Annals of Internal Medicine is published by the American College of Physicians, an organization of more than 115,000 internal medicine physicians and medical students. Note: ACP-ASIM changed its name to ACP on March 31. The following highlights are not intended to substitute for articles as sources of information. For an embargoed fax of an article, call 1-800-523-1546, ext. 2656, or 215-351-2656.
The United States Preventive Services Task Force concludes that current evidence is insufficient to recommend for or against routine screening of older adults for dementia (Clinical Guidelines, p. 925). The recommendations apply to routine screening of adults who have no signs of memory loss or confusion. The Task Force says that physicians should assess cognitive function if they suspect impairment or deterioration while talking with the patient. A background review of the evidence notes that no one has performed a randomized, controlled trial of screening for dementia and that there is no direct evidence that screening improves health outcomes (Guidelines, p. 927).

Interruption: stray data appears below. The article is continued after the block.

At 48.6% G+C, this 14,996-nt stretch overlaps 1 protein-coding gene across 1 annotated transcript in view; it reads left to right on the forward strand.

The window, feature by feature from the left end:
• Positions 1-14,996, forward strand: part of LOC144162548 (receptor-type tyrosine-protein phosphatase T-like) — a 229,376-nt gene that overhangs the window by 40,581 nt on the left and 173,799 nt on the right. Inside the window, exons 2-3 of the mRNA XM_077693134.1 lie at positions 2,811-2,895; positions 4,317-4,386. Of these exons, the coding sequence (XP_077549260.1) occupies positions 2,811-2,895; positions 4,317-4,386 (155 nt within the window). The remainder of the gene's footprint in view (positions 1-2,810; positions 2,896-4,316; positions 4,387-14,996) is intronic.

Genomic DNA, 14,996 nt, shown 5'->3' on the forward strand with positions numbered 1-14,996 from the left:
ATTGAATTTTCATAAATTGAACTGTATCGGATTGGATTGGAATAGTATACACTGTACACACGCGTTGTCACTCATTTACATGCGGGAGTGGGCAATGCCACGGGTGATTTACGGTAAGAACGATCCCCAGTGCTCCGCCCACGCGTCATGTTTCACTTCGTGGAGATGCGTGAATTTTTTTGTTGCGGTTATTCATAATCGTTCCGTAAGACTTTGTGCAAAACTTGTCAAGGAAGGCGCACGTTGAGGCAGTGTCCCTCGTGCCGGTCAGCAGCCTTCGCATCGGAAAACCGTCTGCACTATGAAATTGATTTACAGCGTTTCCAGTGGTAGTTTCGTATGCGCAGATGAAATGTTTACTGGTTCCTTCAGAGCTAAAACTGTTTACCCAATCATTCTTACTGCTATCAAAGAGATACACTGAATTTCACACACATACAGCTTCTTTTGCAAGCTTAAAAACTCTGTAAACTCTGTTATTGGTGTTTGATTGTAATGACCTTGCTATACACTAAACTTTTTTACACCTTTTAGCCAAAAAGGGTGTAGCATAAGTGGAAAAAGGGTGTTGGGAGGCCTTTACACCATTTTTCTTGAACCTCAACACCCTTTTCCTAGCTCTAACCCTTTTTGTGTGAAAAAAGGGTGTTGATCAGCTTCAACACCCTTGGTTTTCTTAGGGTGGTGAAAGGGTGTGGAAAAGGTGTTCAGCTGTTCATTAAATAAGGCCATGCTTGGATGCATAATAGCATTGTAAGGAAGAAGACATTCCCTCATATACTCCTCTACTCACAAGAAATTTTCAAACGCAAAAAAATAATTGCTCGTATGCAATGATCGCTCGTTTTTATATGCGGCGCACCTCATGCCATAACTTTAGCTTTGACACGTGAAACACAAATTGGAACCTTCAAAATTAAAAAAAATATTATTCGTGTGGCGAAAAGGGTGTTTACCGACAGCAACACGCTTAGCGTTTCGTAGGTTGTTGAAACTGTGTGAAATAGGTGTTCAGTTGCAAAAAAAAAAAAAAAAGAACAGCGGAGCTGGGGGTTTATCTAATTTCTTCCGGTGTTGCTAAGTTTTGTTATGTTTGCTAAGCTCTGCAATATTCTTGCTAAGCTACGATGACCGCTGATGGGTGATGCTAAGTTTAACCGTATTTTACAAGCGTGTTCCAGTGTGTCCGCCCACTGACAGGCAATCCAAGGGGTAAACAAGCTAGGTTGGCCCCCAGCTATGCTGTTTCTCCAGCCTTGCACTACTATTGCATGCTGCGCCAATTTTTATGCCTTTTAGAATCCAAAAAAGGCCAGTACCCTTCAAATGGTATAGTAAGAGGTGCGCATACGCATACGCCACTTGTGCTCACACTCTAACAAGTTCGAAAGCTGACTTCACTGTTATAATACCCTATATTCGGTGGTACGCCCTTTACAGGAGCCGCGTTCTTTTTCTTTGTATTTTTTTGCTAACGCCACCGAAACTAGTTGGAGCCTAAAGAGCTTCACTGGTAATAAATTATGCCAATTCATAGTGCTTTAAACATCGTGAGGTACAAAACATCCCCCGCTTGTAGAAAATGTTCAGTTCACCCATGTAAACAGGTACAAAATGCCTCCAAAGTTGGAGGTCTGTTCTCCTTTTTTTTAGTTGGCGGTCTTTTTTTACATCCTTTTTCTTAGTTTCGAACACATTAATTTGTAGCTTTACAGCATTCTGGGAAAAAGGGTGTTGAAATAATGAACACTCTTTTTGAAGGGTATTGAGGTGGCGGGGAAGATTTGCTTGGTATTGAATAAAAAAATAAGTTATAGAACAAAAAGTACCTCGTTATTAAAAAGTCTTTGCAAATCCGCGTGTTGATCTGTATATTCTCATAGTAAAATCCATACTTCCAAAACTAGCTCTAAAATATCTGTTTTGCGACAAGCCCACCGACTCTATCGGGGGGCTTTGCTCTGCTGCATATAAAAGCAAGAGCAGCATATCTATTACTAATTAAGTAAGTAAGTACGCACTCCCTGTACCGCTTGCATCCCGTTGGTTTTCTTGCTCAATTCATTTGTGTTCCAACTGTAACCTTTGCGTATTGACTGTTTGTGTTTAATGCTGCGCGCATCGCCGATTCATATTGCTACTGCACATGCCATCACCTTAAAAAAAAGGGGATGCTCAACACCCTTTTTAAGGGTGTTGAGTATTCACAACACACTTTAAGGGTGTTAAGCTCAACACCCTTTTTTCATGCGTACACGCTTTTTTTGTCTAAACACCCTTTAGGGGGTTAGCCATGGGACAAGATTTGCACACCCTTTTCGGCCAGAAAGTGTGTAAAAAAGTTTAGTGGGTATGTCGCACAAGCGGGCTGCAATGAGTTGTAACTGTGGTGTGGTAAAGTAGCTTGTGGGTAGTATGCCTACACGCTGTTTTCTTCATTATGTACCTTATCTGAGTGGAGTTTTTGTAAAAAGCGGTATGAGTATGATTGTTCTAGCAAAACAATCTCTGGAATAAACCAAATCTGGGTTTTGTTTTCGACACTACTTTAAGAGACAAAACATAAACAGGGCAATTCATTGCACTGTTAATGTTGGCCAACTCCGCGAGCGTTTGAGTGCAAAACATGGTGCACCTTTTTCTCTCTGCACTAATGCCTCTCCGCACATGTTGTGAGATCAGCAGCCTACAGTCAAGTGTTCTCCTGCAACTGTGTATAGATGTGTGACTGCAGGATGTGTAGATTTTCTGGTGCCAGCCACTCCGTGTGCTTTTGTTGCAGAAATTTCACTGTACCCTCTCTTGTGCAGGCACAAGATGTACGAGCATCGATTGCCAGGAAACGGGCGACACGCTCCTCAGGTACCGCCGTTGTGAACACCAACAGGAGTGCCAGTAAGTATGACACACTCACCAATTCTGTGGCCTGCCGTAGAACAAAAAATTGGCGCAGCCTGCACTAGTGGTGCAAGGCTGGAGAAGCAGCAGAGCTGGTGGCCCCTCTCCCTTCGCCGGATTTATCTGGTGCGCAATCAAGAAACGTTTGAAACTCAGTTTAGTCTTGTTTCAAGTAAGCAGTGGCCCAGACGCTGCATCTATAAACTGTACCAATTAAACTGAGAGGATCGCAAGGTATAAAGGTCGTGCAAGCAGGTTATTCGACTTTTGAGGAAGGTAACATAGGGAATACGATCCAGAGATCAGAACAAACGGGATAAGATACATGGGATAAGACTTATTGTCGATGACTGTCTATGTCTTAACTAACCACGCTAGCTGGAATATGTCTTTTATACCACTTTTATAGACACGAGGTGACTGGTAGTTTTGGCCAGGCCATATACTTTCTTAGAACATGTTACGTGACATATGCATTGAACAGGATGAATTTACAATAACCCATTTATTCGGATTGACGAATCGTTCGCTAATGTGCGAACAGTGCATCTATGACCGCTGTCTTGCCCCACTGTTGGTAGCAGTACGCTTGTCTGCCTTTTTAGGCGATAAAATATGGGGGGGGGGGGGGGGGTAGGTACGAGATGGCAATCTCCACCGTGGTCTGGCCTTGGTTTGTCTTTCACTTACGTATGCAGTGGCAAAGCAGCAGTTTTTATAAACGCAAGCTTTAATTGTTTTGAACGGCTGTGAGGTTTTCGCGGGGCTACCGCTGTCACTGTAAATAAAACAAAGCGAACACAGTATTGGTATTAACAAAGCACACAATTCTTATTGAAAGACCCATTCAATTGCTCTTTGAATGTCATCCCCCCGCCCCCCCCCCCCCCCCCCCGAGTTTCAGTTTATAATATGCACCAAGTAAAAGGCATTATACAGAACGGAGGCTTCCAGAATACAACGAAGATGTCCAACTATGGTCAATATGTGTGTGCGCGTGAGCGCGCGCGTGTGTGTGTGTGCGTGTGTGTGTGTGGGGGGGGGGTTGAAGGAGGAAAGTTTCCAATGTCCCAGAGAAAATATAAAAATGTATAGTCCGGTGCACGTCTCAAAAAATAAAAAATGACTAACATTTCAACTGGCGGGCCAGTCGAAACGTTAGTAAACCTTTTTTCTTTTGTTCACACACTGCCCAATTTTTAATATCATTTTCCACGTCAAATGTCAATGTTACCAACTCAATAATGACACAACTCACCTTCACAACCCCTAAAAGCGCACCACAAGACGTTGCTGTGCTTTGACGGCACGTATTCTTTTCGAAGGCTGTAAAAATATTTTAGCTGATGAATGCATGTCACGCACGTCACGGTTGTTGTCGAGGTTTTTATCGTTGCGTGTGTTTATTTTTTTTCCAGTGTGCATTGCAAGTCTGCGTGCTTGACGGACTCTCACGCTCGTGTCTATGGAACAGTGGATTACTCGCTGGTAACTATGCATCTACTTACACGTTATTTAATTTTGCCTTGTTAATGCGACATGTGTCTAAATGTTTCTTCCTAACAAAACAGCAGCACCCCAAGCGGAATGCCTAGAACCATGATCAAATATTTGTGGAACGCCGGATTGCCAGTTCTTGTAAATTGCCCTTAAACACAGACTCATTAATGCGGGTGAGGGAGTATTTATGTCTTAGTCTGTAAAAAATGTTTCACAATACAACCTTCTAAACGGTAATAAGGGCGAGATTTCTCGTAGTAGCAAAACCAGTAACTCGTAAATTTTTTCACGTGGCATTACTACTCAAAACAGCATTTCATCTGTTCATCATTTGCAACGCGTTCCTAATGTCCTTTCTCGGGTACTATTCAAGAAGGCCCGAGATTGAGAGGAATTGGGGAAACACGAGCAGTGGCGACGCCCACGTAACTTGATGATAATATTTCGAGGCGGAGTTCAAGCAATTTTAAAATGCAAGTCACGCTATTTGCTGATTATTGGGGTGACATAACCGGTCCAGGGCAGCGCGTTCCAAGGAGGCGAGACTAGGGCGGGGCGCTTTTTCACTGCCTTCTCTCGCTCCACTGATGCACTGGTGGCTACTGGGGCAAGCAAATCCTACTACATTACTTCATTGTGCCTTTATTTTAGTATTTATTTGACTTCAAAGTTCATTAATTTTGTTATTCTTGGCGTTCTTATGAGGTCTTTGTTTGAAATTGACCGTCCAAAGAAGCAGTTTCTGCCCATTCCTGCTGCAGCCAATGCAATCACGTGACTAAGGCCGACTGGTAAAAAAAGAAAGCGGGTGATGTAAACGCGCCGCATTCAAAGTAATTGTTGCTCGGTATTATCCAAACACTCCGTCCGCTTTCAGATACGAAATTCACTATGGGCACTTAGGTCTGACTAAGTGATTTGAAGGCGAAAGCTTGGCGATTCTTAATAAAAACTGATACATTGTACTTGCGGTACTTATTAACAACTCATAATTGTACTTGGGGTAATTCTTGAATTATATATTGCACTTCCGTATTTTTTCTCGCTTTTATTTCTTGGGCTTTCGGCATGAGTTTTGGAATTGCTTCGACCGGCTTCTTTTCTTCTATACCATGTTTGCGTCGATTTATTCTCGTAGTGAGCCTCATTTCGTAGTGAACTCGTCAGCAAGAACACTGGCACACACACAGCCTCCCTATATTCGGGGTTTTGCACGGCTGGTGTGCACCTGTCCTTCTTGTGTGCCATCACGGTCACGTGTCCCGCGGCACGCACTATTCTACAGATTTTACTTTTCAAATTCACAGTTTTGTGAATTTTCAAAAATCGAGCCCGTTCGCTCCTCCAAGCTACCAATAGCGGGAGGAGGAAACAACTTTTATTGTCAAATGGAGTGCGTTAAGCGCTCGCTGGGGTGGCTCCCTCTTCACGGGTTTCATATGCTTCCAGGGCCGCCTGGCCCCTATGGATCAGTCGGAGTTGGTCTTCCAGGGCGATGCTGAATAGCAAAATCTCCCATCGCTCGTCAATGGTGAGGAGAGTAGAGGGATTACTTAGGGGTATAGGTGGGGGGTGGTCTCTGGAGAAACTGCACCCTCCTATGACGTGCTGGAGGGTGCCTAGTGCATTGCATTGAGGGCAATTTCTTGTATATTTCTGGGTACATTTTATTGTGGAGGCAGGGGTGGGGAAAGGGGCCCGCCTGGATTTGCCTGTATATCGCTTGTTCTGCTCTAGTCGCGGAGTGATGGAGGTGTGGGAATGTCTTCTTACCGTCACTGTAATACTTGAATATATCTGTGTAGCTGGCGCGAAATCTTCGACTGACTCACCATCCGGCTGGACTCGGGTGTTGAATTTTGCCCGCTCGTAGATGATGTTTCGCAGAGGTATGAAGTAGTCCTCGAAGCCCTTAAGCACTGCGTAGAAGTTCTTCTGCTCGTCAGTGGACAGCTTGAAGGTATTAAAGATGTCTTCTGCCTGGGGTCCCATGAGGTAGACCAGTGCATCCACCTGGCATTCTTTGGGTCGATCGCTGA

Spinal manipulation is better than sham therapies for lower back pain but is neither better nor worse than conventional treatments, a meta-analysis of 39 randomized, controlled trials found (Article, p. 898). Researchers compared spinal manipulative therapy with conventional therapies, such as pain-killing drugs, physical therapy or back exercises.
A review of the effectiveness, safety and cost of acupuncture, massage therapy and spinal manipulation for persistent back pain found that massage had some benefit; spinal manipulative therapy had small clinical benefits equivalent to those of pain-killing drugs, physical therapy or back exercises; and the effectiveness of acupuncture remains unclear (Academia/Clinic, p. 898).
In a sample of 17,353 adults, cigarette smoking was associated with elevated levels of C-reactive protein, fibrinogen, and homocysteine, three recently identified risk factors for heart disease (Brief Communication, p. 891). Current smokers had higher levels of the three risk factors than former smokers, as did those who smoked more cigarettes daily. It is possible that these risk factors are partly responsible for the effect of smoking on the risk of heart disease.